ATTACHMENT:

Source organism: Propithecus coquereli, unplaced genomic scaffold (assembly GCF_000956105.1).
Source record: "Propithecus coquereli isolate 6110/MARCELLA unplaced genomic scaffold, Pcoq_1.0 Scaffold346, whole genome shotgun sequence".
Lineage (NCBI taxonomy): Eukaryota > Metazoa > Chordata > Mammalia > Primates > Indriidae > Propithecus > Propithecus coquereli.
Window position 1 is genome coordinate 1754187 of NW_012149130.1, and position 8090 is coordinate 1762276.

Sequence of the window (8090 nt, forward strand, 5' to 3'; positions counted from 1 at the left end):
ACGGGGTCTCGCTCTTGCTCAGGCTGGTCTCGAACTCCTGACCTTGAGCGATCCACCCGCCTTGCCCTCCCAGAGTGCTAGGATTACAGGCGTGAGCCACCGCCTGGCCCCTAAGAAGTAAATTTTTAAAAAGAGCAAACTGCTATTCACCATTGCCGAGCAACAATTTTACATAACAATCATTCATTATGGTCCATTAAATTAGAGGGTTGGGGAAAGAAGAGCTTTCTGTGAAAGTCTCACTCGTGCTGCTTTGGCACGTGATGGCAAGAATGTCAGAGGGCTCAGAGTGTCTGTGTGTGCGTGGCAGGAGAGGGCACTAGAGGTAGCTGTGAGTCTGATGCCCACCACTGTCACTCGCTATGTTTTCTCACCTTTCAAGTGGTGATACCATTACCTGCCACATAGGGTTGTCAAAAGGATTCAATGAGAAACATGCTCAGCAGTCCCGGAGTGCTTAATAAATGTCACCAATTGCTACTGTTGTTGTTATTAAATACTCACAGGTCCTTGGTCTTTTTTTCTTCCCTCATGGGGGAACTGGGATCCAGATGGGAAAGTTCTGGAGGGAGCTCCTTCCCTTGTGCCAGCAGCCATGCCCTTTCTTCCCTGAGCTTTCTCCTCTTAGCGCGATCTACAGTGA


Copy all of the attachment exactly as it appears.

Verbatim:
Source organism: Propithecus coquereli, unplaced genomic scaffold (assembly GCF_000956105.1).
Source record: "Propithecus coquereli isolate 6110/MARCELLA unplaced genomic scaffold, Pcoq_1.0 Scaffold346, whole genome shotgun sequence".
Lineage (NCBI taxonomy): Eukaryota > Metazoa > Chordata > Mammalia > Primates > Indriidae > Propithecus > Propithecus coquereli.
Window position 1 is genome coordinate 1754187 of NW_012149130.1, and position 8090 is coordinate 1762276.

Sequence of the window (8090 nt, forward strand, 5' to 3'; positions counted from 1 at the left end):
ACGGGGTCTCGCTCTTGCTCAGGCTGGTCTCGAACTCCTGACCTTGAGCGATCCACCCGCCTTGCCCTCCCAGAGTGCTAGGATTACAGGCGTGAGCCACCGCCTGGCCCCTAAGAAGTAAATTTTTAAAAAGAGCAAACTGCTATTCACCATTGCCGAGCAACAATTTTACATAACAATCATTCATTATGGTCCATTAAATTAGAGGGTTGGGGAAAGAAGAGCTTTCTGTGAAAGTCTCACTCGTGCTGCTTTGGCACGTGATGGCAAGAATGTCAGAGGGCTCAGAGTGTCTGTGTGTGCGTGGCAGGAGAGGGCACTAGAGGTAGCTGTGAGTCTGATGCCCACCACTGTCACTCGCTATGTTTTCTCACCTTTCAAGTGGTGATACCATTACCTGCCACATAGGGTTGTCAAAAGGATTCAATGAGAAACATGCTCAGCAGTCCCGGAGTGCTTAATAAATGTCACCAATTGCTACTGTTGTTGTTATTAAATACTCACAGGTCCTTGGTCTTTTTTTCTTCCCTCATGGGGGAACTGGGATCCAGATGGGAAAGTTCTGGAGGGAGCTCCTTCCCTTGTGCCAGCAGCCATGCCCTTTCTTCCCTGAGCTTTCTCCTCTTAGCGCGATCTACAGTGA